Oct. 7, 2010
MADISON, Wis. -- UW middle blocker Dominique Thompson has a working understanding of “Border Battles” or rivalries from within the context of her own family. Her mom, Stephanie, played volleyball at Iowa. Her dad, Darrell, played football at Minnesota. In fact, he’s still the school’s all-time leading rusher.
So how did Dominique Thompson, a freshman from Plymouth, Minn., (Robbinsdale Armstrong) wind up at Wisconsin? “I wanted to go Big Ten because that’s what my parents did,” she said. “But I didn’t want to go where they did.”
Instead, she wanted to carve out her own identity -- separate from that of her parents -- and she’s in the process of doing exactly that with the youthful Badgers volleyball team. The 5-foot-11 Thompson has started 13 of 14 matches and leads the team with .96 blocks per set.
The irony is that volleyball was never her first choice largely because everyone in her family had some connection to the sport. “I’m the kind of person who likes to do it differently from everyone else,” said Thompson, who didn’t begin playing until her freshman year of high school.
That accounted for her late development. To this end, UW coach Pete Waite recalled the early scouting report that he received on Thompson from his assistant, Brian Heffernan.
“We saw her at the end of her sophomore year and we didn’t see too much,” Waite said. “But we saw her potential, so we kept her on our list. About six or seven months later, Brian saw her again and said, ‘Wow, she’s improved so much. She’s so athletic and she doesn’t get rattled much.’”
What about her DNA?
“Absolutely, part of it obviously is the genes,” Waite said. “You have great athletic ability on both sides of the family. And most former college athletes who have kids don’t push them too hard competitively. But they watch over them and make sure they’re progressing.”
In her media bio, Thompson was asked, “What are you most thankful for?”
And she responded, “Being pushed to play volleyball by my family.”
Darrell Thompson used the word ‘’encouraged” instead of pushed. Thompson is good with words, too. He’s the analyst on the Gophers radio network for football.
While he’s in the press box for Saturday’s game between Minnesota and Wisconsin at Camp Randall Stadium, his daughter will be getting ready for a match that night at Michigan State.
“It just brings me to tears sometimes – I’m so proud of her,” said the 42-year-old Thompson, who rushed for 4,654 yards and 40 touchdown during his four-year career at Minnesota (1986-89).
Is Dominique aware of her dad’s prolific numbers as a college running back? “As I’ve gotten older, I’ve realized it more,” she said. “My grandpa has shown me a few video tapes of him. But he’s extremely humble and he doesn’t talk about it all. The only way I hear about him is from other people.”
Grandpa Thompson, George Thompson, is the volleyball patriarch. He even wrote a book on the sport before it was fashionable. He competed well into his 50s and set an example for his kids.
George Thompson, Jr. played volleyball at Pepperdine.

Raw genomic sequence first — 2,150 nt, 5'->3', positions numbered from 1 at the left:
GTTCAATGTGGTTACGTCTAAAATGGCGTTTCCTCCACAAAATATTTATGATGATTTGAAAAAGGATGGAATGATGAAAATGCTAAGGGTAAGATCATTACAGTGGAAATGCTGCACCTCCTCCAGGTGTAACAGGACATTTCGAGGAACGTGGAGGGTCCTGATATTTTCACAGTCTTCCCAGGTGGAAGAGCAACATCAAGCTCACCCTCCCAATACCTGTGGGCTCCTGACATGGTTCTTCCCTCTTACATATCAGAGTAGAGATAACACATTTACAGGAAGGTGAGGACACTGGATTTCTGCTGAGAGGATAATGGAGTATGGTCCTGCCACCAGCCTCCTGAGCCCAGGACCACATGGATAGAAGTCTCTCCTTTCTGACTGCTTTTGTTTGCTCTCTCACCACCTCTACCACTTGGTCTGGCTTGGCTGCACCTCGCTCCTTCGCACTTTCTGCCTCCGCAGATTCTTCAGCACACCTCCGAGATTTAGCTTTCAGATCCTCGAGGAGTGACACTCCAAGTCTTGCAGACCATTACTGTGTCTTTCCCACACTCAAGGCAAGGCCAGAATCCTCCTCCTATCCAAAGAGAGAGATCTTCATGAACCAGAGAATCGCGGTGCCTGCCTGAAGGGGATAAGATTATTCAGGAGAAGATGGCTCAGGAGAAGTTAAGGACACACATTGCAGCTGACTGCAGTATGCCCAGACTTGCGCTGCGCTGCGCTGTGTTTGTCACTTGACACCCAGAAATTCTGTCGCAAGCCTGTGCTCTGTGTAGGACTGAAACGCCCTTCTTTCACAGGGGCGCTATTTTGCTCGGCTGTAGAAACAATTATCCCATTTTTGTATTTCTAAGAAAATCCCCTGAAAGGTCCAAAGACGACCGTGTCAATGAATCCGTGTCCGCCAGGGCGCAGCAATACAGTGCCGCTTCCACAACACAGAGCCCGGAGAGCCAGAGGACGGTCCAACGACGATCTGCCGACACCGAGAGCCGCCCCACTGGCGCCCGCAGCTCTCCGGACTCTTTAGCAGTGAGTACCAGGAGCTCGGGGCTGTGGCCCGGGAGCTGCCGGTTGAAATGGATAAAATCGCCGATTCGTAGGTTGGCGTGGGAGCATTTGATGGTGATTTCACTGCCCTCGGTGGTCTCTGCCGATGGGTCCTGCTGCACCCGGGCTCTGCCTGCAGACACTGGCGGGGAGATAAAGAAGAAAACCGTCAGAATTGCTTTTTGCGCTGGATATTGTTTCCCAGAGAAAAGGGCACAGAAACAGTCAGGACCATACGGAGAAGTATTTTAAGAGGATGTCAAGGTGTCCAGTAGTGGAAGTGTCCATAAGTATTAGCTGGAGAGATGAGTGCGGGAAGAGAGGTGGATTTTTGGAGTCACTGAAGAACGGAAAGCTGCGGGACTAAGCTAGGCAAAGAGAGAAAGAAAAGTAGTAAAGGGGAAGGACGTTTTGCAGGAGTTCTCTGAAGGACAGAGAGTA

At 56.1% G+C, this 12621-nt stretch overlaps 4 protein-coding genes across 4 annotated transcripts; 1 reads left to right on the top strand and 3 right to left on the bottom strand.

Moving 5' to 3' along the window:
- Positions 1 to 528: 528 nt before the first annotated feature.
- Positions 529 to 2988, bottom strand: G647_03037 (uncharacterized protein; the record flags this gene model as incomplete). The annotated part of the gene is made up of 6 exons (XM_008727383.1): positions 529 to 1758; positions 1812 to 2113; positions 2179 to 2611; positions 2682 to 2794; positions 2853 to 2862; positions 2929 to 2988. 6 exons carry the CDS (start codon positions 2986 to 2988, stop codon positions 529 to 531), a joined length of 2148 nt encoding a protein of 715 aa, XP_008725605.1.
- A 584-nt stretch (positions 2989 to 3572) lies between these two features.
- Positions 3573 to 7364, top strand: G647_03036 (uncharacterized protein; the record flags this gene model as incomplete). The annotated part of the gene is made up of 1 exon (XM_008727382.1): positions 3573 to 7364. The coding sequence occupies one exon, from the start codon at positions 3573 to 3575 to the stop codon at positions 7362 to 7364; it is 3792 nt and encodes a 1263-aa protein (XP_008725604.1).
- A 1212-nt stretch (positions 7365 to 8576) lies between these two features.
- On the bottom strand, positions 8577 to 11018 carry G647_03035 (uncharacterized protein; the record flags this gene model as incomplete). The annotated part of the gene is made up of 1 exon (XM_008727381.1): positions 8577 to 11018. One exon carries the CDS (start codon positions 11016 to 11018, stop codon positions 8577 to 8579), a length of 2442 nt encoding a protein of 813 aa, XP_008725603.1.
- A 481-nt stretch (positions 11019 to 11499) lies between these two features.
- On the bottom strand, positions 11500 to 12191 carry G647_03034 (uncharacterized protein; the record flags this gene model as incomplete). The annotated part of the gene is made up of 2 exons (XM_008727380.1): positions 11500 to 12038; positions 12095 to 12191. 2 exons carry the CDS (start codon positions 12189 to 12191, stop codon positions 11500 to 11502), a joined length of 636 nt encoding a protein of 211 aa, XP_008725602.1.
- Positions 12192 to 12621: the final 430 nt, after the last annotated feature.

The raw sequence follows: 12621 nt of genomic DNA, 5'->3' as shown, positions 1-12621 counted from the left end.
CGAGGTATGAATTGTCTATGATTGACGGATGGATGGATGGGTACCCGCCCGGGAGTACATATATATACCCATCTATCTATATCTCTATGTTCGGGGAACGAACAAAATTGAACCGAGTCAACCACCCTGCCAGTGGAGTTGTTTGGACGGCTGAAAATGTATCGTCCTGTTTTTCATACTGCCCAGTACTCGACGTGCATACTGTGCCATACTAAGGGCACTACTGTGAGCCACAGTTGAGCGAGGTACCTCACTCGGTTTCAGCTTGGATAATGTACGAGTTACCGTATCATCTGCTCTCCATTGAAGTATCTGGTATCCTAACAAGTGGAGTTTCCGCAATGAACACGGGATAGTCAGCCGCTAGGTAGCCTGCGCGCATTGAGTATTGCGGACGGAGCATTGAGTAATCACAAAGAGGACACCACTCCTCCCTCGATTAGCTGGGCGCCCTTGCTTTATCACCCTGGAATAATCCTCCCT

Jenifer Thompson played volleyball at Iowa.
Darrell Thompson? Wanted nothing to do with it.
“My dad tried to get me to play,” he said. “But I wasn’t really into it.”
Like father like daughter.
“When I first started playing volleyball, I didn’t like it that much,” Dominique Thompson said. “I almost didn’t want to play after my freshman year. I wasn’t that good at it. I struggled. I was always the person with the worst skills in all of the drills. And I didn’t like being bad at a sport.”
Unlike her dad, she stuck with it. And it started to grow on her as she began to slowly but surely learn the nuances. During her sophomore year, she received some recruiting letters from schools. And once that happened she conceded, “OK, this sport is my sport. I really like it.”
What’s there not to like about a sport that was responsible for her mom and dad meeting?
At the end of Darrell Thompson’s sophomore year, the Gophers played their final Big Ten football game at Iowa. Thompson got permission to stay over in Iowa City that Saturday night so he could watch his sister play volleyball for the Hawkeyes.
“After the match, my sister asked me if I wanted to hang out with the volleyball team,” said Thompson, who wound up being introduced to his future wife, Stephanie Smith.
Dominique Thompson wears No. 14. Same as mom.
Since the roster size in volleyball is limited (usually Nos. 1-18), dad was out of luck. Darrell Thompson wore No. 39 with the Gophers. He had a different tag with the Green Bay Packers: No. 1.
In 1990, he was a first-round pick of the Packers (No. 19 overall).
He spent five seasons in Green Bay and that made it a little bit easier for Darrell Thompson to accept Dominique’s decision to accept a tender to Wisconsin and become a Cheesehead. He even has a Badgers sticker on his car. “And I take a lot of crap for that (in Minneapolis),” he said, laughing.
Darrell and Stephanie Thompson have been down to Madison three times already since the start of the school year. “We’ve even learned that Wisconsin song they do after every game, you know, where everybody is rocking and waving,” he said.
That would be Varsity.
“My wife and I were cracking up at the thought of us doing that,” he added.
During one of his earlier visits, Darrell Thompson got to meet some of the other parents, including Kirby Toon’s father. Kirby is a sophomore from Middleton. Her father? Al Toon, the fourth-leading receiver in UW history. “I’ve always admired him from a distance,” Darrell said.
Have Kirby Toon and Dominique Thompson compared notes? “We’ve not really talked about it,” Dominique said. “We’ve just kind of joked about having football dads.”
Darrell Thompson sounds awful proud to have a volleyball daughter, though.
Makes up for all the guff he takes for having a Badger in the family.